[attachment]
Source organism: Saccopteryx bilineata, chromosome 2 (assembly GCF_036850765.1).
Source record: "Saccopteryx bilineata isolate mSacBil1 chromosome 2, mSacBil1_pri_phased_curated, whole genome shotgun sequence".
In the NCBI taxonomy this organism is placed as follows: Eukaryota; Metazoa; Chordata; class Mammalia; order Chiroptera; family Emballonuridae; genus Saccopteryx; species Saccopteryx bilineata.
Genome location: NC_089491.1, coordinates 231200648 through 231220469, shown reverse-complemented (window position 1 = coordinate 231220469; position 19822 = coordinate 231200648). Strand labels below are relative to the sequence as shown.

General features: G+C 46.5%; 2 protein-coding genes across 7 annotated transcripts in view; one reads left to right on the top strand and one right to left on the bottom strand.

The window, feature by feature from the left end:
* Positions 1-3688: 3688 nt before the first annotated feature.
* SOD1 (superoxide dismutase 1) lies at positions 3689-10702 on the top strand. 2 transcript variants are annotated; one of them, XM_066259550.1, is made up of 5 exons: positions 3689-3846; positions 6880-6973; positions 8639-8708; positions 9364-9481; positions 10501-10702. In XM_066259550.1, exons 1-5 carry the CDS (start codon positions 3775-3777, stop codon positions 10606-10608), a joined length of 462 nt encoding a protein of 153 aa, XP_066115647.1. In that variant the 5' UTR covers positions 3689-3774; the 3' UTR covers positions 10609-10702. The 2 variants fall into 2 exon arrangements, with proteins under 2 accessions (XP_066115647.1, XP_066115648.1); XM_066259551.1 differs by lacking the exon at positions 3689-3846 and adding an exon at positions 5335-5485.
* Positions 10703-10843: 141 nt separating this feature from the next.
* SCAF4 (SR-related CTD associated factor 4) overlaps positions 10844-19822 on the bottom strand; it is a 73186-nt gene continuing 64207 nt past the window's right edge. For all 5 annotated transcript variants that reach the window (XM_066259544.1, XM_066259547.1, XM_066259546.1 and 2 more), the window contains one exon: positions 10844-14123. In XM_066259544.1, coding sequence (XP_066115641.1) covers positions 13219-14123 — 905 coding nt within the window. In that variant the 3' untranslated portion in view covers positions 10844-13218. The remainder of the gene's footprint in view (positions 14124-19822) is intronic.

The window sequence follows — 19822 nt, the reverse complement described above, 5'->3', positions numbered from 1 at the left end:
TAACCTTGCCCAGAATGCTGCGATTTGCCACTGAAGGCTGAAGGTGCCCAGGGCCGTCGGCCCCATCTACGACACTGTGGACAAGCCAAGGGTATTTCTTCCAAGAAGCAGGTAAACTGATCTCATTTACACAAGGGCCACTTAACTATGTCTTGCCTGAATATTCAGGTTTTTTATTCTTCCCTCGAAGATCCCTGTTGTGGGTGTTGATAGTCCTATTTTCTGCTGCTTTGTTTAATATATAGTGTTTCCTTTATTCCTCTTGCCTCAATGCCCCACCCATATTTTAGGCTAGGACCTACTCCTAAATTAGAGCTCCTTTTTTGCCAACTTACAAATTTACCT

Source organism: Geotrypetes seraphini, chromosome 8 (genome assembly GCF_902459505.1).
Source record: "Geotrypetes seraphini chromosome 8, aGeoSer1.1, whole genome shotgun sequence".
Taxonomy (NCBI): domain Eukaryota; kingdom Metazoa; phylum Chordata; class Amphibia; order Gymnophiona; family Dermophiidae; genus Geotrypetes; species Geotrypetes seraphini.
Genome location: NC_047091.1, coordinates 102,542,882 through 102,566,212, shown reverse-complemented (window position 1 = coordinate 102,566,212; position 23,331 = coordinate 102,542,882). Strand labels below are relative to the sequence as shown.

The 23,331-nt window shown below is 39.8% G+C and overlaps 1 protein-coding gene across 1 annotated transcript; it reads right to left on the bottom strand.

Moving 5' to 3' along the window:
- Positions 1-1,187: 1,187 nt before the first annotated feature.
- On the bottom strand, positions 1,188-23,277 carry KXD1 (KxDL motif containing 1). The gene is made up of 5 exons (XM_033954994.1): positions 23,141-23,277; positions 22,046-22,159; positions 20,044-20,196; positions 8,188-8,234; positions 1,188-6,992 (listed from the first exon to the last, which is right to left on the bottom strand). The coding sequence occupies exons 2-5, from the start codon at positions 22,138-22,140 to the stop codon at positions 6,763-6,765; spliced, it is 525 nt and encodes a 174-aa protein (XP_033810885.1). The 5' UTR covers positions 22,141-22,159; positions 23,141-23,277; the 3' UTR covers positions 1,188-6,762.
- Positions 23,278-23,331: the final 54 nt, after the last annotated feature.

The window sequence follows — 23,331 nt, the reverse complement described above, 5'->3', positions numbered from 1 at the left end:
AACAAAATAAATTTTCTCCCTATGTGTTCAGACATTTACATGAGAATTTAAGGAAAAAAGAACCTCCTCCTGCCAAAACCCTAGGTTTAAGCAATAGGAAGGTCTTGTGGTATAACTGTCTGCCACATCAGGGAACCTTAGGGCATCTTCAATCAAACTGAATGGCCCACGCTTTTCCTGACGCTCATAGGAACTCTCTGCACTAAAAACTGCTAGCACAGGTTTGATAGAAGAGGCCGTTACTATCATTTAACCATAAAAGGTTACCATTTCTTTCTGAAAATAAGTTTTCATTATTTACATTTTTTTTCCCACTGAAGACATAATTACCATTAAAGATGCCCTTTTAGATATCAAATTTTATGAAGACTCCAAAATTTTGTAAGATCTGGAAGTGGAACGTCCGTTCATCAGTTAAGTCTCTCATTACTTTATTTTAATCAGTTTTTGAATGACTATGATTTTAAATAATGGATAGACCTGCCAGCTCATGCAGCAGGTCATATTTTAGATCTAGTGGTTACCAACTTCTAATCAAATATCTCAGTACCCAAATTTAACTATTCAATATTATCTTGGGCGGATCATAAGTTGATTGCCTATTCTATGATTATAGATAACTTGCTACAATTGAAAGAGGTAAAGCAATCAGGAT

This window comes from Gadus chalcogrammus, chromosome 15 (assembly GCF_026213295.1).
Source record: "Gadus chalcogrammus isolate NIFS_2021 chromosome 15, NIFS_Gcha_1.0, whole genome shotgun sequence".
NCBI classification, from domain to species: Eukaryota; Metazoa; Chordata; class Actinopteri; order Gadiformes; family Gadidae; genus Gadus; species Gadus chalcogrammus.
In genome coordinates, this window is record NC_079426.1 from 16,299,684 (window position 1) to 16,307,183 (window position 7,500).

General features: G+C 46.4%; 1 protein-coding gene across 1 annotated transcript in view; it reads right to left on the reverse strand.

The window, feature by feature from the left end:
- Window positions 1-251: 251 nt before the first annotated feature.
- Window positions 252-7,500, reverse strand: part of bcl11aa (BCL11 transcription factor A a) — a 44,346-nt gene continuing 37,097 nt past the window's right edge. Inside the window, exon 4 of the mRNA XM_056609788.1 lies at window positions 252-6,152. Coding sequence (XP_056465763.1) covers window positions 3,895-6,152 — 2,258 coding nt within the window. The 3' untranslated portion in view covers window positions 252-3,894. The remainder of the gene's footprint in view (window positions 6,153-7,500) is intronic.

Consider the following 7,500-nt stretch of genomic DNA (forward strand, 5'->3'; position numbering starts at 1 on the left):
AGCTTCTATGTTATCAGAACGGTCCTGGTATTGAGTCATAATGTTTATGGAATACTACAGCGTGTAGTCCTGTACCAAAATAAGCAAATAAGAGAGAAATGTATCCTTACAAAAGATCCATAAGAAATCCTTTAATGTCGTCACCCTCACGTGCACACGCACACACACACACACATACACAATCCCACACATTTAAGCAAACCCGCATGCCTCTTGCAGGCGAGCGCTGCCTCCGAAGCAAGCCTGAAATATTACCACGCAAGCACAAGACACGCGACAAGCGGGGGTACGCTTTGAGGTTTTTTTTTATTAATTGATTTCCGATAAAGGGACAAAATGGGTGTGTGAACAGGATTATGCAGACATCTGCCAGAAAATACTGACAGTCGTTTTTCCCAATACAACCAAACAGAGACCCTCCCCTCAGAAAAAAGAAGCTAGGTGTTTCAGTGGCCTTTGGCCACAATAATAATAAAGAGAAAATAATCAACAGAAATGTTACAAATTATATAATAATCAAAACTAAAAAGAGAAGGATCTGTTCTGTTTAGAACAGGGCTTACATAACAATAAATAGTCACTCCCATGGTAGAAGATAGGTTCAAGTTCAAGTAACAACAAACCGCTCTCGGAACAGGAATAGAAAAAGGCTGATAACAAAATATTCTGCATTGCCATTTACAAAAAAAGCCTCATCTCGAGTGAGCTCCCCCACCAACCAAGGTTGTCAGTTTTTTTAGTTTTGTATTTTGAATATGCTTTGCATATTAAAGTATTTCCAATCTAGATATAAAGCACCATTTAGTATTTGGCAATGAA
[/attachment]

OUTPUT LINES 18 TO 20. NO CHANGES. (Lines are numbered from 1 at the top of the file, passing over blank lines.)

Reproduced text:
Moving 5' to 3' along the window:
- Positions 1-1,187: 1,187 nt before the first annotated feature.
- On the bottom strand, positions 1,188-23,277 carry KXD1 (KxDL motif containing 1). The gene is made up of 5 exons (XM_033954994.1): positions 23,141-23,277; positions 22,046-22,159; positions 20,044-20,196; positions 8,188-8,234; positions 1,188-6,992 (listed from the first exon to the last, which is right to left on the bottom strand). The coding sequence occupies exons 2-5, from the start codon at positions 22,138-22,140 to the stop codon at positions 6,763-6,765; spliced, it is 525 nt and encodes a 174-aa protein (XP_033810885.1). The 5' UTR covers positions 22,141-22,159; positions 23,141-23,277; the 3' UTR covers positions 1,188-6,762.